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Transfer TaxMay 2014
Hausfeld LLP and its co-counsel have filed putative class action lawsuits on behalf of Wyoming County, West Virginia; Montgomery County, Ohio; Henderson County, North Carolina; and Spokane, Washington for unpaid transfer taxes. The lawsuit alleges that the Federal National Mortgage Association (“Fannie Mae”), the Federal Home Loan Mortgage Corporation (“Freddie Mac”) and the Federal Housing Finance Agency (“FHFA”), as conservator of Fannie Mae and Freddie Mac, have sold tens of thousands of homes that it has foreclosed on or otherwise acquired in West Virginia, Ohio, North Carolina, and Washington and that Fannie Mae and Freddie Mac have illegally claimed to be exempt from the payment of local transfer taxes in these states. Consequently, the complaint alleges that these entities owe municipalities in West Virginia, Ohio, North Carolina, and Washington years of back-owed transfer taxes.
Transfer taxes are an excise tax levied on the transfer of real property. Thirty-six states and the District of Columbia require the payment of this excise tax on real property transfers. Depending on the jurisdiction, transfer taxes can be levied by the state, counties, and/or municipalities within the state.
This lawsuit follows a recent opinion by the Eastern District of Michigan granting summary judgment to Michigan counties seeking unpaid transfer taxes from Fannie Mae, Freddie Mac, and the FHFA. See Oakland County v. Fed. Hous. Fin. Agency, 2012 WL 1658789 (E.D. Mich. May 11, 2012). In this opinion, the Court specifically addressed whether the term “all taxation” in the federal statutes creating Fannie Mae and Freddie Mac exempted these entities from excise taxes (such as the transfer tax at issue), and concluded that “[b]ecause there is a presumption against implied tax exemptions, and ‘all taxation’ has been implied to mean ‘direction taxation,’ and the Michigan Transfer Taxes are an excise tax rather than a direct tax, Defendants are unambiguously liable for the Transfer Taxes.” (emphasis added). The court also found that Fannie Mae, Freddie Mac, and the FHFA were not exempt under Michigan law, reasoning that these entities were not “federal instrumentalities” but essentially “privately owned mortgage banker[s].” Fannie Mae, Freddie Mac, and the FHFA are presently appealing the Michigan decision to the Sixth Circuit.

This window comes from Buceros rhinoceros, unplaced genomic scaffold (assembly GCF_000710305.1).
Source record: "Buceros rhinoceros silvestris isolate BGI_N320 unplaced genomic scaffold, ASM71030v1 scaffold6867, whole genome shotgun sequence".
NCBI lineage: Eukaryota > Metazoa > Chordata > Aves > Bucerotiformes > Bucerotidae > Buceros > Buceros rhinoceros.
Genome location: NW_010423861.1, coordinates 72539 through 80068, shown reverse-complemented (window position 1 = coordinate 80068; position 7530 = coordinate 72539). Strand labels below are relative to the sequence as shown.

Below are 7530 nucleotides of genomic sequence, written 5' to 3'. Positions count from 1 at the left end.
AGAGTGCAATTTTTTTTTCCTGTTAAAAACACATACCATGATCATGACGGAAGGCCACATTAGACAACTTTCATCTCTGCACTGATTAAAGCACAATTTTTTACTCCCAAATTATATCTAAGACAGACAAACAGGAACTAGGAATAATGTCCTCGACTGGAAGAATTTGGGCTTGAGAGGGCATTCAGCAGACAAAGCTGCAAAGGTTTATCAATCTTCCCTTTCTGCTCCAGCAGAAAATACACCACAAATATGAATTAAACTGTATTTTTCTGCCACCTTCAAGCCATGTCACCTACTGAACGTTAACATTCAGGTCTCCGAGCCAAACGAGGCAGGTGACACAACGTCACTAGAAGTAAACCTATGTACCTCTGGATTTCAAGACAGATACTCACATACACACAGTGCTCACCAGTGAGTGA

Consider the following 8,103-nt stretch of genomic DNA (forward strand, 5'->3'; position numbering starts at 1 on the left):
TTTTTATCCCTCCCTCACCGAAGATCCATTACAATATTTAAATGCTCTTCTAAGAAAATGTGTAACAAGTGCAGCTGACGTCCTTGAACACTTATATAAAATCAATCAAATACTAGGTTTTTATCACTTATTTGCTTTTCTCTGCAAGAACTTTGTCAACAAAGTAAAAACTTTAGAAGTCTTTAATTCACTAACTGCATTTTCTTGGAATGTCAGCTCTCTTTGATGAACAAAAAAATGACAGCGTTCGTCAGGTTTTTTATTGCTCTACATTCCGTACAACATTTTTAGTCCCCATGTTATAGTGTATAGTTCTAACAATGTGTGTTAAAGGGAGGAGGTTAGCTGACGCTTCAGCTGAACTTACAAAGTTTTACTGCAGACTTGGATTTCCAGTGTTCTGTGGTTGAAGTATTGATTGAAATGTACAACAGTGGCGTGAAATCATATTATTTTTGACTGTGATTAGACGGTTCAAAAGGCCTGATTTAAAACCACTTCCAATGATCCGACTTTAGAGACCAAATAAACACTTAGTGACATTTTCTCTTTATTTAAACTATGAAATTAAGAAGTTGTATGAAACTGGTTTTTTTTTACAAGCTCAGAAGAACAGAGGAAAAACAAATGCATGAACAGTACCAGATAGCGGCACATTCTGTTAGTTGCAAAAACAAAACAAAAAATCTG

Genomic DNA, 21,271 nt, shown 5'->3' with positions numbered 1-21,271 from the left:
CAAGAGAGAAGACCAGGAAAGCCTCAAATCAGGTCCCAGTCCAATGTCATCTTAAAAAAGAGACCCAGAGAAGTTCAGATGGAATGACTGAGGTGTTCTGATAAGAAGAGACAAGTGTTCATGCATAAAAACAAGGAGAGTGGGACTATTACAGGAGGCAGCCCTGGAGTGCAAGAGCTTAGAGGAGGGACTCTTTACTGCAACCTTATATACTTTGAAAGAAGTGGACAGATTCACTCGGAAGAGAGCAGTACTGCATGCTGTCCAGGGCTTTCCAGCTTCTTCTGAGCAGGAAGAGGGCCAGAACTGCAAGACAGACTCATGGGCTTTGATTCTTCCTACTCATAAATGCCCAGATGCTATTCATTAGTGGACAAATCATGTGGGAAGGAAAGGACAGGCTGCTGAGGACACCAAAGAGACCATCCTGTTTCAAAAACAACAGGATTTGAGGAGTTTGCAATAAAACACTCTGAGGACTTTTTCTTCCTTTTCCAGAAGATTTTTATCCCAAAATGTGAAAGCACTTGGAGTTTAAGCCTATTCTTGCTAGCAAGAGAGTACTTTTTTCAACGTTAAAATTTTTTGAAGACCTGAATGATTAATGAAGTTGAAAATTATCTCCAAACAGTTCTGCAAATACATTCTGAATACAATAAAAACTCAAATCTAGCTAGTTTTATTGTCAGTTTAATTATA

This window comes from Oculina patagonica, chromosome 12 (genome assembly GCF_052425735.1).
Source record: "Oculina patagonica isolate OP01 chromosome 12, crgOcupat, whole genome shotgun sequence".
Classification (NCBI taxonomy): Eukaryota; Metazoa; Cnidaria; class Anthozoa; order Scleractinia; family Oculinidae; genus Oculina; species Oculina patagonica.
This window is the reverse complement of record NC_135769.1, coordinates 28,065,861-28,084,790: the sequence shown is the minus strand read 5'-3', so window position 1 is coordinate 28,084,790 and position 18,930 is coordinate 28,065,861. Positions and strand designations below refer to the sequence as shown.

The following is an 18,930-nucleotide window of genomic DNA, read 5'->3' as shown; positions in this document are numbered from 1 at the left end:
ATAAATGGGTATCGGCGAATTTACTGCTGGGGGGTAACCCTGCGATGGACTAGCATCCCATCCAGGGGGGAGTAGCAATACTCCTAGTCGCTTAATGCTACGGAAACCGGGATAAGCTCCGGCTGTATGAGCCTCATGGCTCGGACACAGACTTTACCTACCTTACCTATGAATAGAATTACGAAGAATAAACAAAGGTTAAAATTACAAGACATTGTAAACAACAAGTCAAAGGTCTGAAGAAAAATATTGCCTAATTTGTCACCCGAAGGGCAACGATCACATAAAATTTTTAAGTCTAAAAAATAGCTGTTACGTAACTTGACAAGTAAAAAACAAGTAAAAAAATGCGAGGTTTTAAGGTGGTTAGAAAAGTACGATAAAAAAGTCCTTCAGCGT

If you are a state, county, or municipal official and you believe that Fannie Mae and Freddie Mac have illegally claimed to be exempt from the payment of transfer taxes in your jurisdiction, or if you are a consumer that believes you were wrongfully forced to pay transfer taxes when you bought a property from Fannie Mae or Freddie Mac, please contact James Pizzirusso at (202) 540-7200 or firstname.lastname@example.org to discuss your legal rights and options.
Practice Areas: Securities and Financial Services
» WV Fannie Mae Complaint
» Order Granting Plaintiffs' Motion for Summary Judgment (PDF)
» FL County v. Freddie Mac Complaint (PDF)
» Sixth Circuit Order (PDF)
» Goode Complaint (PDF)
» Montgomery County Complaint (PDF)
» Henderson County Complaint (PDF)
» Oakland County - Order Granting Summary Judgment (PDF)
» North Carolina v. Fannie_First Amended Complaint (PDF)
» Ohio V. Fannie - Consolidated Amended Class Action Complaint (Filed) (PDF)
» Washington v. Fannie (PDF)
» WestVirginia_Amended Complaint (PDF)